Senator Bill Dodd (D-Napa) introduced a new bill to add media literacy education to school curriculums and ensure students have the tools to succeed in the digital age.
“The rise of fake and misleading news is deeply concerning, as is the habit by some to dismiss real facts as ‘fake news’ just because they don’t like them,” said Senator Dodd. “We already require critical thinking skills in our schools, but they haven’t kept up with technology. Crafting a comprehensive curriculum for media literacy education is essential to combating fake news. By giving students the proper training to analyze the media they consume, we can empower them to make informed decisions.”
A 2016 Stanford study found that 82 percent of middle school students struggled to distinguish advertisements from news stories. The same study also found a significant percentage of high school and college students scored poorly in media literacy evaluations, and concluded, “Our ‘digital natives’ may be able to flit between Facebook and Twitter while simultaneously uploading a selfie to Instagram and texting a friend. But when it comes to evaluating information that flows through social media channels, they are easily duped.”
“If anything, the last year has shown us that the prevalence of hoax websites and false claims will not recede, but rather continue to increase as more and more Americans than ever get their news from nontraditional sources such as social media sites,” said Lt. Governor Gavin Newsom. “It’s time to acknowledge that since the way we receive our news has changed, so must the way we digest the news. As a father of four children, and thinking about the next generation, teaching them media literacy so that they can be able to discern factual information from farce is vital to the health of our State and Country. I commend Senator Dodd for reintroducing this bill and I support its passage so that we can continue the fight against false and misleading news.”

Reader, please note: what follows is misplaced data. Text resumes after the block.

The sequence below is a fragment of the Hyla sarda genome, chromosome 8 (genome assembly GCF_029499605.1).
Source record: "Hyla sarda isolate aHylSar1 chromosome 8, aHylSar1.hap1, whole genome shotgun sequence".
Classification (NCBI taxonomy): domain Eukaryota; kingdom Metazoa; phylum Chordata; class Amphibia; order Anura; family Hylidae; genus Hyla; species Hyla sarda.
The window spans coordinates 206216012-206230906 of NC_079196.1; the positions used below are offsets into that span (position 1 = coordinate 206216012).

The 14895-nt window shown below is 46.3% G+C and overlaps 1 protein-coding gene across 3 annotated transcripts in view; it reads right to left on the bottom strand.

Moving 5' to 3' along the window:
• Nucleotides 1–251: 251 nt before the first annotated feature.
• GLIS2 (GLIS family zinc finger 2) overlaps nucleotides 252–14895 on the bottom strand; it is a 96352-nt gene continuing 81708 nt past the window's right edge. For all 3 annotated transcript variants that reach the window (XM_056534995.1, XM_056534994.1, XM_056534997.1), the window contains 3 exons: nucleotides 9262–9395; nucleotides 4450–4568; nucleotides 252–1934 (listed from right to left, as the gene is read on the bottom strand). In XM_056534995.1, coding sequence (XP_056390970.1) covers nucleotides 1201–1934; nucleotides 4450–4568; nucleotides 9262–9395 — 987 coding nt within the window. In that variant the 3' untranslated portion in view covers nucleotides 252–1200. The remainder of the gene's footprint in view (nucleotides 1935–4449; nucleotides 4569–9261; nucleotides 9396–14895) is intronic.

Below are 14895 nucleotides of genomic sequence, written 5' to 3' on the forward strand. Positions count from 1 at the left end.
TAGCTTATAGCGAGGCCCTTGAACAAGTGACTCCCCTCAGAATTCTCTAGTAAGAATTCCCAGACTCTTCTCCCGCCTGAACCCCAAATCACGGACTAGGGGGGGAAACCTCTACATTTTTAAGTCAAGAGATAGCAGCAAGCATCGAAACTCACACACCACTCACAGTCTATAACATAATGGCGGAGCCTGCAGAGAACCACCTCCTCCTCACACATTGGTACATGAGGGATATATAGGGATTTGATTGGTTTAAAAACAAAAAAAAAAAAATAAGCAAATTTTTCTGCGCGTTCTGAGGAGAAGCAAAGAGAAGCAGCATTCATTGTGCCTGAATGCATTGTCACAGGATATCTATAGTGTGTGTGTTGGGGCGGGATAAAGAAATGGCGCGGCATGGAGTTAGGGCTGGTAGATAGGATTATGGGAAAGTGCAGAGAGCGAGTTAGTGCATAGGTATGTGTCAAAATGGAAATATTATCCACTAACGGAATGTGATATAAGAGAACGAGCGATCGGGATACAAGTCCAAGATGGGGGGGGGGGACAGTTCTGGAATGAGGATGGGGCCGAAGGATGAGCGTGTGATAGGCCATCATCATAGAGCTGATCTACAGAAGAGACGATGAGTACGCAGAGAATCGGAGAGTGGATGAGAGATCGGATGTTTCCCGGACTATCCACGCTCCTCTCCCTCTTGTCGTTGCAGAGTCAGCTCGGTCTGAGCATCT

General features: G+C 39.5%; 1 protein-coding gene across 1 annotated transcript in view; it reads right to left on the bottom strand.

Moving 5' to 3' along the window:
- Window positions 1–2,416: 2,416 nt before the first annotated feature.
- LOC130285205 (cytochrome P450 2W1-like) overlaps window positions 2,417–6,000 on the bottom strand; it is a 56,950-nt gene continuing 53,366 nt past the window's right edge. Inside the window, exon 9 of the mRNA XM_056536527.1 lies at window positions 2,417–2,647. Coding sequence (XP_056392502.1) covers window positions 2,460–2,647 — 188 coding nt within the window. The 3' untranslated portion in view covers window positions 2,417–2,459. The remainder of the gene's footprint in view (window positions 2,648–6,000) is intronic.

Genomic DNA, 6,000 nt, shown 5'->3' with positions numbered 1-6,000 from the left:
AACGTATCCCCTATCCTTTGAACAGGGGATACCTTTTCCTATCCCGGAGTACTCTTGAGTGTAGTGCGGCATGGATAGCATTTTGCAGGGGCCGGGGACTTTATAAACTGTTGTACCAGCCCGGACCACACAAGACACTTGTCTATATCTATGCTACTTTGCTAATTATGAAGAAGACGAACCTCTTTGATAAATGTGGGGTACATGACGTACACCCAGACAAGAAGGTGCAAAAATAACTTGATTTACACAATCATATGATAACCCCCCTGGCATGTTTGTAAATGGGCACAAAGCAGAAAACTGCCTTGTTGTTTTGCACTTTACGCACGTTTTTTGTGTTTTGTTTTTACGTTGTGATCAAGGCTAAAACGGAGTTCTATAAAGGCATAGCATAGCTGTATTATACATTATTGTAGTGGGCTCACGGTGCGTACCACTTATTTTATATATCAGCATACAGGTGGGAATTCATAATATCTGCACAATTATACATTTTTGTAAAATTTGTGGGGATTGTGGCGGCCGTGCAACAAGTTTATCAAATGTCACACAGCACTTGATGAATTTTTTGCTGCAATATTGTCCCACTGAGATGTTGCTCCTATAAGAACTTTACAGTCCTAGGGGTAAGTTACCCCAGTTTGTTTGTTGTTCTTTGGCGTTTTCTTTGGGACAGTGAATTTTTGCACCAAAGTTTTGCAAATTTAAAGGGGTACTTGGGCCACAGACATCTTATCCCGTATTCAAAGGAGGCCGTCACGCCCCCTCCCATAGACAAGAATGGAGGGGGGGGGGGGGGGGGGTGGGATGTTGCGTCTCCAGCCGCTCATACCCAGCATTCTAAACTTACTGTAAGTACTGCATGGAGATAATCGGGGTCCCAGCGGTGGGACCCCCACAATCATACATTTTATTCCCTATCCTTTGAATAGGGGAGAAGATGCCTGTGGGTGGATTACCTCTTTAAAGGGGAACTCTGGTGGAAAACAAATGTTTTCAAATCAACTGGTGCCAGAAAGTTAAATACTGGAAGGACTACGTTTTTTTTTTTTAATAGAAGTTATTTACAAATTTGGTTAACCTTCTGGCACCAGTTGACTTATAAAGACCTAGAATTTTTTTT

The prevalence of fake news garnered national attention in the 2016 election, where in the final months of the presidential campaign, false and misleading stories from hoax websites outperformed actual news stories in terms of social media engagement. Adolescents can spend up to nine hours a day absorbing media from these various sources, and this flood of information can make it difficult for the public to differentiate between reputable news sources and false or misleading claims. The practice of advertisements masquerading as news has also seen an increase in recent years.
“Media literacy is no longer a ‘nice to have’ option in education – it is an essential skill for life in the 21st century,” said Tessa Jolls, President of the Center for Media Literacy. “Today, we see that access to media literacy is an equity issue: students who gain media literacy skills are advantaged in a world where news and information are exchanged 24/7 globally through social media and powerful images, words and sounds. This bill is a way for California students to thrive and prosper in a demanding media-driven culture.”
Dodd’s bill, which is coauthored by a bipartisan group of legislators, would empower the California Board of Education’s Instructional Quality Commission to develop a model framework necessary for incorporating media literacy into school curriculums. The legislation will also provide media literacy training opportunities for teachers in California. The bill, SB 830, is a reintroduction of Senator Dodd’s measure from 2017 that passed the Senate but stalled in the Assembly.
Senator Bill Dodd represents California’s 3rd Senate District, which includes all or portions of Napa, Sonoma, Solano, Yolo, Sacramento, and Contra Costa Counties. You can learn more about Senator Dodd at www.sen.ca.gov/dodd